Peace Corps - Wolof Language Lessons
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The Peace Corps - Wolof Language Lessons material can be used both as a self-guided course or with the assistance of a qualified Wolof tutor.NOTE: Some of these ebooks are quite large and may take a minute to fully load.
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AudiosWolof- Lesson 1
Wolof- Lesson 10
Wolof- Lesson 2
Wolof- Lesson 3
Wolof- Lesson 4
Wolof- Lesson 5
Wolof- Lesson 6
Wolof- Lesson 7
Wolof- Lesson 8
Wolof- Lesson 9
The Wolof course is designed to teach you the basic survival level you would need to visit a Wolof speaking country and server their as a volunteer for the Peace Corps or another organization. This covers the following subjects:
Lesson 1: The Alphabet
Lesson 2: Vocabulary 1
Lesson 3: Greetings
Lesson 4: Numbers
Lesson 5: Vocabulary 2
Lesson 6: Vocabulary 3
Lesson 7: Days of the Week and Some Expressions of Time
Lesson 8: Introducing Self/Someone
Lesson 9: Leave-taking Expressions
Lesson 10: Some Useful Expressions & Phrases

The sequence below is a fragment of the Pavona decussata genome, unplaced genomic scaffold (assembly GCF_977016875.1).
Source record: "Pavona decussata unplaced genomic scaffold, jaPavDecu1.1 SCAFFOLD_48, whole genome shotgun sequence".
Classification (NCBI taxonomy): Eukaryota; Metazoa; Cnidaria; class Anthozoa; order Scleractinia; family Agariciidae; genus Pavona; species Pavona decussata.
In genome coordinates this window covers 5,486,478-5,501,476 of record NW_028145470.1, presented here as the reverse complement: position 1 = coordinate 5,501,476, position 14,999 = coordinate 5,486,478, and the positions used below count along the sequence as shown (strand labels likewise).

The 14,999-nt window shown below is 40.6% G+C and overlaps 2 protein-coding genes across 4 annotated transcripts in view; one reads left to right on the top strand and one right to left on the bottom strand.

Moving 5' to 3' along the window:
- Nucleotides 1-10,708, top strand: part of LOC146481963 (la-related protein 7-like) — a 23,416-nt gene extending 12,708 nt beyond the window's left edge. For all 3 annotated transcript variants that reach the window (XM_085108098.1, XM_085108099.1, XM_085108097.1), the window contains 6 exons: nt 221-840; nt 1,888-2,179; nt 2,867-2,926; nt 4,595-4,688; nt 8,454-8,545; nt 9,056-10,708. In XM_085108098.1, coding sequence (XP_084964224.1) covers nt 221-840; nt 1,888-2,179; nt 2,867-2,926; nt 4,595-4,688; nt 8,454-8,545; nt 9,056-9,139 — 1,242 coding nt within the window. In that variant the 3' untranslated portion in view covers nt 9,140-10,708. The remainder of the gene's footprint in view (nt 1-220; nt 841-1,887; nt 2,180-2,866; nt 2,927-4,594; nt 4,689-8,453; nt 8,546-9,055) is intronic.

PROGRAMS THAT USED THIS LANGUAGE
The Gambia: 1967-present
Mauritania: 1966-1967, 1971-2011; Currently Inactive
The Gambia: Education, Health, Environment
Senegal: Agriculture, Environment, Health, Business
Mauritania: Currently Inactive
Wolof is a language of Senegal, the Gambia, and Mauritania, and the native language of the Wolof people. Like the neighbouring languages Serer and Fula, it belongs to the Senegambian branch of the NigerCongo language family. Unlike most other languages of Sub-Saharan Africa, Wolof is not a tonal language. Wolof originated as the language of the Lebou people. It is the most widely spoken language in Senegal, spoken natively by the Wolof people (40% of the population) but also by most other Senegalese as a second language.
Wolof dialects vary geographically and between rural and urban areas. "Dakar-Wolof", for instance, is an urban mixture of Wolof, French, and Arabic. "Wolof" is the standard spelling, and may refer to the Wolof people or to Wolof culture. Older French publications may use the spelling Ouolof, and some English publications Wollof, predominantly referring to (anglophone) Gambian Wolof. Prior to the 20th century, the forms Volof and Olof were used.
Wolof is spoken in: Senegal,The Gambia,Mauritania
Wolof is also called: Gambian